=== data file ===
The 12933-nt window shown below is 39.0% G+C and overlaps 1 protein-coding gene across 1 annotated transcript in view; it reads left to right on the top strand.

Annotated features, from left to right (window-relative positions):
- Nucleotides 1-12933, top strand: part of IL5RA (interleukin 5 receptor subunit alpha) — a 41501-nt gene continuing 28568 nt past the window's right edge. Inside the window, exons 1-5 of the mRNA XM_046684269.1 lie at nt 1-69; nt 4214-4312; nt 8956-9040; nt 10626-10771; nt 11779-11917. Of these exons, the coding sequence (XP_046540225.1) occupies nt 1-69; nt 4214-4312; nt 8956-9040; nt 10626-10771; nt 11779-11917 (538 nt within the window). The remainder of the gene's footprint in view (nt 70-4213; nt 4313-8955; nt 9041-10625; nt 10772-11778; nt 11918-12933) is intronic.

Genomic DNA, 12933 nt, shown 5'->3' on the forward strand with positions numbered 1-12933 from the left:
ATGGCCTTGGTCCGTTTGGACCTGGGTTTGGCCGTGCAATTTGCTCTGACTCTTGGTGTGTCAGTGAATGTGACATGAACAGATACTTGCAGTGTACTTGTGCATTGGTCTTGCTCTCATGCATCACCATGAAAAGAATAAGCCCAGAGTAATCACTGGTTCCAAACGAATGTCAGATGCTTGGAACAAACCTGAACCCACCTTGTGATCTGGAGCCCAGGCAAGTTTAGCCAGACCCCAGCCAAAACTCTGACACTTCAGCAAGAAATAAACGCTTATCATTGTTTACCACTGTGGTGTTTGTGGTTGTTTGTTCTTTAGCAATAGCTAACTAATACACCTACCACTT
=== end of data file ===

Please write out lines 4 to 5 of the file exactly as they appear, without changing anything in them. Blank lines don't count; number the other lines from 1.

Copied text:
Genomic DNA, 12933 nt, shown 5'->3' on the forward strand with positions numbered 1-12933 from the left:
ATGGCCTTGGTCCGTTTGGACCTGGGTTTGGCCGTGCAATTTGCTCTGACTCTTGGTGTGTCAGTGAATGTGACATGAACAGATACTTGCAGTGTACTTGTGCATTGGTCTTGCTCTCATGCATCACCATGAAAAGAATAAGCCCAGAGTAATCACTGGTTCCAAACGAATGTCAGATGCTTGGAACAAACCTGAACCCACCTTGTGATCTGGAGCCCAGGCAAGTTTAGCCAGACCCCAGCCAAAACTCTGACACTTCAGCAAGAAATAAACGCTTATCATTGTTTACCACTGTGGTGTTTGTGGTTGTTTGTTCTTTAGCAATAGCTAACTAATACACCTACCACTT